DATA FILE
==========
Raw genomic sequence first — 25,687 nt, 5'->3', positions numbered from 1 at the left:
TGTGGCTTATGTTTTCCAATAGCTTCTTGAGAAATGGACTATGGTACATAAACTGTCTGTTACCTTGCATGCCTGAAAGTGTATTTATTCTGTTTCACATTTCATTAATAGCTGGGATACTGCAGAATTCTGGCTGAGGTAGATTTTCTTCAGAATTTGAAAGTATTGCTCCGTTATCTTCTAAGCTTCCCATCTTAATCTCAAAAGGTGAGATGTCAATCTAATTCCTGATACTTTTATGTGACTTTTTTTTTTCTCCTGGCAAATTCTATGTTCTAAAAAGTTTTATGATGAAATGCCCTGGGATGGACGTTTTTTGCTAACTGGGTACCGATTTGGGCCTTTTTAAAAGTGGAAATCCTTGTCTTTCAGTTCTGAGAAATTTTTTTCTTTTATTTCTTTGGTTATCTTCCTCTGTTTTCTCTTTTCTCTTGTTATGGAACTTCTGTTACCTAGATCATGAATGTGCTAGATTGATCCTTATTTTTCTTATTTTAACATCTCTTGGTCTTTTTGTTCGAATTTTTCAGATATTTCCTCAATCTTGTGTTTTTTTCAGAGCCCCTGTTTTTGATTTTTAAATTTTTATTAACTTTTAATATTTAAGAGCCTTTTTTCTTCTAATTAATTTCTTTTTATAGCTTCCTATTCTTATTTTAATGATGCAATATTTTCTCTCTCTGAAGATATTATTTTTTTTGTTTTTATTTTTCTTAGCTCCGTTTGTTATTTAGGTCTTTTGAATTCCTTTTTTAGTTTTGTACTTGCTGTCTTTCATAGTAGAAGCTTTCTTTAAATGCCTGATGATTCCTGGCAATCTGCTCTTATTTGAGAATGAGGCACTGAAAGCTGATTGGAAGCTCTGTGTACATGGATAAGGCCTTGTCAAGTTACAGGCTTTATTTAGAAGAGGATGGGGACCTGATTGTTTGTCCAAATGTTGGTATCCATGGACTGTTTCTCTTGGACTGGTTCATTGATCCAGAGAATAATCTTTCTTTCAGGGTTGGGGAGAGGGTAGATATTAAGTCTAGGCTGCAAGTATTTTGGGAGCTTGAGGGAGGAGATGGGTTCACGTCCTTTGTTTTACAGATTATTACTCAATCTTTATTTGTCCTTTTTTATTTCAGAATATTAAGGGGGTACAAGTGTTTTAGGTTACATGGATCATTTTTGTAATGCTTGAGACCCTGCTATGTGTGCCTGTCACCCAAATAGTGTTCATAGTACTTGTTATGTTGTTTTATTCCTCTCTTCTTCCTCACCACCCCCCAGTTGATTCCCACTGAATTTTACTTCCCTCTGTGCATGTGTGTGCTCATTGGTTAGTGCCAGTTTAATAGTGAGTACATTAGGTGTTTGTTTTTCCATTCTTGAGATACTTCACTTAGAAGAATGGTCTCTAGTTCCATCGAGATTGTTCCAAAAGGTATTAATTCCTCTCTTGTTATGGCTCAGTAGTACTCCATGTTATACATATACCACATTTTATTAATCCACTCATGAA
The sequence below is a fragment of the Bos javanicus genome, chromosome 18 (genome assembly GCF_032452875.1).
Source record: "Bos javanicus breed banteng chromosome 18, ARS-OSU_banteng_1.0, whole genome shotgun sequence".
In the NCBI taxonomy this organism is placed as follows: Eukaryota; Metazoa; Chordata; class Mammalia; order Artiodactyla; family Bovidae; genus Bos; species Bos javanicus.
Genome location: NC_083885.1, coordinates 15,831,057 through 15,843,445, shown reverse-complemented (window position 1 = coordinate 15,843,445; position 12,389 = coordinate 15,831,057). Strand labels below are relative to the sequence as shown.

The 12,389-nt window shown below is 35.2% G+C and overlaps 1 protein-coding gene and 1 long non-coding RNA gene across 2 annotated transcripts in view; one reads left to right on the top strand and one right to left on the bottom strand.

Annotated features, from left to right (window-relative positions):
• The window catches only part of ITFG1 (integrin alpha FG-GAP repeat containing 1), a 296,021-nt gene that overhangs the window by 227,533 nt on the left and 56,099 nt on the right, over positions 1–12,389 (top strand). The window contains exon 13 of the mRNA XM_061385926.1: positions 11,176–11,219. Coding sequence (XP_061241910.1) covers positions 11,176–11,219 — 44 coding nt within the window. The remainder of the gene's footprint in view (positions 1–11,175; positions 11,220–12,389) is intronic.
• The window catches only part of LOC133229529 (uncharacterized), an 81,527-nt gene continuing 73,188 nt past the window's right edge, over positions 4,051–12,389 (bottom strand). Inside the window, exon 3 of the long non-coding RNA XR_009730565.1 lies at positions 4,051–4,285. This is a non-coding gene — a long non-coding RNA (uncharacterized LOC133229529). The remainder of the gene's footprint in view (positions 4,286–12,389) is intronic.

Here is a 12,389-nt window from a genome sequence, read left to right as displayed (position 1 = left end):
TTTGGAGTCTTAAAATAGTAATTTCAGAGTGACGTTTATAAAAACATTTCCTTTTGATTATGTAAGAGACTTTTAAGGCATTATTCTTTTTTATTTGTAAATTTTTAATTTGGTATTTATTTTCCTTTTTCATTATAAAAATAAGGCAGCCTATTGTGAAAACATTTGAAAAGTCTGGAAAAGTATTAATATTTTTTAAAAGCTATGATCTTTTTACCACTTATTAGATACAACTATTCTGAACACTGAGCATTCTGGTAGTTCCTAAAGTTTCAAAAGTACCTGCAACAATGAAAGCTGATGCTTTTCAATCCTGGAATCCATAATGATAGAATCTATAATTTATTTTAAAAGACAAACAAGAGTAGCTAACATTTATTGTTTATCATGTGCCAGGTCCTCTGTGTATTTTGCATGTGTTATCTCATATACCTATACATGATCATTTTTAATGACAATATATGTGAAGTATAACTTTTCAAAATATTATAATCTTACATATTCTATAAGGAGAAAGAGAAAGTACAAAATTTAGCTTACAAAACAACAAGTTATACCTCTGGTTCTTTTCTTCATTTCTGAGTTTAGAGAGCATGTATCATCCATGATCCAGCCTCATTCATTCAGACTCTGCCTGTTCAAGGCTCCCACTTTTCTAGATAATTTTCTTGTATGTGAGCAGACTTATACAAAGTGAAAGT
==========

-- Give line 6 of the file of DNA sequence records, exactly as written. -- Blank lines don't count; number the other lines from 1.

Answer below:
Genome location: NC_083885.1, coordinates 15,831,057 through 15,843,445, shown reverse-complemented (window position 1 = coordinate 15,843,445; position 12,389 = coordinate 15,831,057). Strand labels below are relative to the sequence as shown.